Page 122 - UCT Research Report 2011

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UCT Research Report '11
UCT’s Tim Noakes, Discovery Health
Professor of Exercise and Sports Science,
and director of the Medical Research
Council/UCT Research Unit for Exercise
Science and Sports Medicine (ESSM), is
used to throwing the cat among the pigeons
when it comes to research on the human
body, and in 2011 he duly did so again with
his latest work.
In his much-anticipated memoir,
Challenging Ideas:
Memoirs of a Career, and Elsewhere
, he argued that
carbohydrates, the bedrock of many a diet, should be
minimised. He and others, says Professor Noakes, could
be classified as carbohydrate resistant, which could lead
to diabetes, as the body must over-secrete the hormone
insulin to help rid the body of glucose, the breakdown
product of ingested carbohydrates.
His dump-the-carbs credo is not the first time that Professor
Noakes has bucked the trend, as his book illustrates. It
was he and his team at ESSM who warned race organisers
around the world of the dangers of exercise-associated
hyponatremia, or water intoxication, in which essential
salts in the body are diluted when endurance athletes
consume too much liquid during a race. And his work
with Lewis Pugh, the so-called human polar bear, has
illustrated the phenomenon of anticipatory thermogenesis
– the ability of the body to raise its temperature by several
degrees in anticipation of being plunged into icy waters.
Professor Noakes’ book clearly shows his passion for
human biology and research in this field; and in it he
argues the case for science and research, and their
importance in shaping the world.
“The book tries to explain how and why we do research,
and how it impacts on society,” he says. “When you start
doing research, you must decide what impact you want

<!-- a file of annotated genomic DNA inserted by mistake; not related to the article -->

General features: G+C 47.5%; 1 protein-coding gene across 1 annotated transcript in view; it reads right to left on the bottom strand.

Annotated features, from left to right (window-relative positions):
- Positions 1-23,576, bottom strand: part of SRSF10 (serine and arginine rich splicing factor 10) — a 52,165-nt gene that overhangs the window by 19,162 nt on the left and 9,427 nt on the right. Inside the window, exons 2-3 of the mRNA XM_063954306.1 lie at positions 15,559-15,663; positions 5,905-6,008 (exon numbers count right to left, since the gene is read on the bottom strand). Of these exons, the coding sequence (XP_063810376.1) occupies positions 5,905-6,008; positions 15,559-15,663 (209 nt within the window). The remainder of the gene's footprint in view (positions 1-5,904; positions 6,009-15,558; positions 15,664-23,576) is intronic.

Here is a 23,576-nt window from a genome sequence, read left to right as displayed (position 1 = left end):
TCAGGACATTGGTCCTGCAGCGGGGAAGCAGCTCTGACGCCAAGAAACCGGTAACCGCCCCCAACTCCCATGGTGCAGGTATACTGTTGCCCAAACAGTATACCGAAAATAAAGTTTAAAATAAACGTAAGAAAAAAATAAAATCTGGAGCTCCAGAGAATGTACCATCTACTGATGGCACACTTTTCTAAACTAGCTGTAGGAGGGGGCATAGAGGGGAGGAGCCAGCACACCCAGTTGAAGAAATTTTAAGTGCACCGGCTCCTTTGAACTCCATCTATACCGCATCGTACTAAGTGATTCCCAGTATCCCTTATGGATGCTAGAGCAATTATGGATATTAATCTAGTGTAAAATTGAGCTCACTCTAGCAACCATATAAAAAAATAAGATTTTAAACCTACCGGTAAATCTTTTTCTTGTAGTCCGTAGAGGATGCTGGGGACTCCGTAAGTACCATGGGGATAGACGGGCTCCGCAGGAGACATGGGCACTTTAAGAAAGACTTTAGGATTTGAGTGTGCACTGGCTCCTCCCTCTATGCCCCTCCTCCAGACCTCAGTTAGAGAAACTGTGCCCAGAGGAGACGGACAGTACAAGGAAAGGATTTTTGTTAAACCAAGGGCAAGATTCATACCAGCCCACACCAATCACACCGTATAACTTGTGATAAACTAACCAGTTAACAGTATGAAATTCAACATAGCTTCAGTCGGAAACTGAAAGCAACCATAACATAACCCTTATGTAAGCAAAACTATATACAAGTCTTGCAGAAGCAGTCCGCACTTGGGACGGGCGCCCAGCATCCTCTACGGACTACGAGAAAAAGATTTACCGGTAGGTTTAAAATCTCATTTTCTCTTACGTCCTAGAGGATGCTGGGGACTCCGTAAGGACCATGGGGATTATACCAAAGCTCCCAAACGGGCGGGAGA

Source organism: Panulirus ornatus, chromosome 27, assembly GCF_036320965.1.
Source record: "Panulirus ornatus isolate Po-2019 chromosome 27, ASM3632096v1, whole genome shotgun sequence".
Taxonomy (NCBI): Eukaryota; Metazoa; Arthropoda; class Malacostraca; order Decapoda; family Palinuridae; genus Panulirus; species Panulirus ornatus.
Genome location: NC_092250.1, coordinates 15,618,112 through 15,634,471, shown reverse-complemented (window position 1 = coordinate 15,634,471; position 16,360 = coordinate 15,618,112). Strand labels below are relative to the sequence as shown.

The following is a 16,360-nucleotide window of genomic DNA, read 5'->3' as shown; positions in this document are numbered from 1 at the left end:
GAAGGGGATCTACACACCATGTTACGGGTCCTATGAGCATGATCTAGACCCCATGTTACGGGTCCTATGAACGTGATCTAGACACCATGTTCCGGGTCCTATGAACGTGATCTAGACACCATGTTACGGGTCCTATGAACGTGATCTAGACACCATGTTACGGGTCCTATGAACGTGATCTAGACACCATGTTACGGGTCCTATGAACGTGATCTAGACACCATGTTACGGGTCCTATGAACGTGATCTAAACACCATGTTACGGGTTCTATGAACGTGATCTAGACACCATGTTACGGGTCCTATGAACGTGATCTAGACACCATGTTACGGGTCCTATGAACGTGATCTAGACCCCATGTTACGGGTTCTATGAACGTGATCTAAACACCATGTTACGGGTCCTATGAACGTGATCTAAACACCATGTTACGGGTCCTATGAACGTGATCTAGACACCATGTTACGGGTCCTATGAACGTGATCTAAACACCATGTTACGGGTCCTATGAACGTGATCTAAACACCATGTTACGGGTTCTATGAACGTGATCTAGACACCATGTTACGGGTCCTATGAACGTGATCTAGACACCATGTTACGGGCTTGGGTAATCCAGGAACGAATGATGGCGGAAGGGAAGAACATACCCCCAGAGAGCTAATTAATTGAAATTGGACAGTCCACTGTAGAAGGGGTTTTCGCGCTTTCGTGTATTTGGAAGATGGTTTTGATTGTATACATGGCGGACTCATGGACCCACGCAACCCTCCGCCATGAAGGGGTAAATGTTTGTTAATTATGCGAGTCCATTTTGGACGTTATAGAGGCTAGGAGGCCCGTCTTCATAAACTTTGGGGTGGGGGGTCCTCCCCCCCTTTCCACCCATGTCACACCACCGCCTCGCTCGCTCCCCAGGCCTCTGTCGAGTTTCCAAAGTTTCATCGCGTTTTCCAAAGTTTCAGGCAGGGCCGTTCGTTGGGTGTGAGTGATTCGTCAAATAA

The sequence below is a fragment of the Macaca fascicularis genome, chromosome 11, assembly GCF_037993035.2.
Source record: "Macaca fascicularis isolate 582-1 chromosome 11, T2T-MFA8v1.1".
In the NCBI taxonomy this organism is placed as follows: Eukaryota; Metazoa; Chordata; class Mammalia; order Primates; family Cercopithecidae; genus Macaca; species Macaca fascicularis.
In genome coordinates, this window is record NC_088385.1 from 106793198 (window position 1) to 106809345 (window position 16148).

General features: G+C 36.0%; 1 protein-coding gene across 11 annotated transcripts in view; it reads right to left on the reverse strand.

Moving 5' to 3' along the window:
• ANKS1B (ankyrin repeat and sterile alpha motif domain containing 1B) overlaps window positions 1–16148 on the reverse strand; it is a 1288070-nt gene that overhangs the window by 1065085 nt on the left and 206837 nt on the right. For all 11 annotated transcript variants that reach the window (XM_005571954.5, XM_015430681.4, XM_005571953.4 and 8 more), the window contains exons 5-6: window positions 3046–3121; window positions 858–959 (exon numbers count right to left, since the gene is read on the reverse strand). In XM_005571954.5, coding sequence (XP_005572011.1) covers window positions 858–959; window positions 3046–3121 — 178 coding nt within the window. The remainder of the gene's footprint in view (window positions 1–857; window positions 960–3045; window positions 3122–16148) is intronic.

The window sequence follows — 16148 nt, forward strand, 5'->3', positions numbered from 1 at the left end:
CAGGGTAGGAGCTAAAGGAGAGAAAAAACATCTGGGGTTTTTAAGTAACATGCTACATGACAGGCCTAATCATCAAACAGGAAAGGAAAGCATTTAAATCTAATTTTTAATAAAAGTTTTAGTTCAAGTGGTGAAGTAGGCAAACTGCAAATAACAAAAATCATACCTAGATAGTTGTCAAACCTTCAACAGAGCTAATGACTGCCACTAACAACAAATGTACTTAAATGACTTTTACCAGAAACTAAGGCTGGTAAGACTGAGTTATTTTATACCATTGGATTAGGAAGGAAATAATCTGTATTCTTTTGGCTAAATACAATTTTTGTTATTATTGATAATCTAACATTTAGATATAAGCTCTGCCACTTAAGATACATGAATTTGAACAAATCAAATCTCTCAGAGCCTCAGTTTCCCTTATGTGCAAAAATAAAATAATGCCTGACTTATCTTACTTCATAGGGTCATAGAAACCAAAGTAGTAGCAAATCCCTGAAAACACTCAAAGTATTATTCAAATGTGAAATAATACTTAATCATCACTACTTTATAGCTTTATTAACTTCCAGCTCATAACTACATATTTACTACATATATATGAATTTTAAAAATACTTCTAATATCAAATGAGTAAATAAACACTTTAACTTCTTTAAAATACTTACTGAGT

to make.”
Certainly, there is no shortage of projects across UCT
that are making an impact in the field of human biology.
For example, Associate Professor Malcolm Collins, also
from ESSM, published extensively in 2011 on the genetic
basis for connective tissue and tendon injuries, and on
the genetic elements that could give some the upper
hand in the endurance stakes. Associate Professor Collins
is employing his findings in athlete profiling, which will
make it possible to identify those athletes who might be at
greater risk for injury.
Others in ESSM – in collaboration with UCT’s Brain and
Behaviour Initiative – have enhanced the understanding
of how the body and brain work when under pressure.
Together, the groups are attempting to map brain function
during exercise, so as to understand and describe the
involvement of the brain and central nervous system
during exercise and performance regulation.
That builds on the central governor theory now being
championed by Professor Noakes, which holds that the
brain regulates exercise, putting the brakes on any exertion
that may threaten its own and the rest of the body’s safety.
Imaging the future
The link between body and brain is gaining ever-greater
traction in the world of research, thanks largely to enhanced
scientific techniques such as medical imaging.
In 2011, Associate Professor Ernesta Meintjes of the
Medical Research Council/UCT Medical Imaging
Research Unit (MIRU), and holder of the DST/NRF
SARChI Chair in Brain Imaging, made headway with
some long-nursed projects. Not the least of these was
the award of R6,6 million from the National Research
Foundation towards a new magnetic resonance imaging
(MRI) scanner for Groote Schuur Hospital; although even
that princely sum has made no more than a dent in the
sticker price of the scanner.
Three grants from the National Institutes of Health (NIH) in
the USA delivered more immediate results, however. One
grant, for example, allowed Associate Professor Meintjes
and her team to begin their contribution to the Children
with HIV Early Antiretroviral Therapy (CHER) Study at the
University of Stellenbosch. While CHER sets out to identify
the optimal time to put HIV-infected infants on antiretroviral
(ARV) therapy, the UCT study – that started with brain
scans of 65 five-year-olds – will look at the effect that ARVs
In praise and pursuit
of the human body
“Professor Noakes’ book clearly shows
his passion for human biology and
research in this field; and in it he argues
the case for science and research,and
their importance in shaping the world.”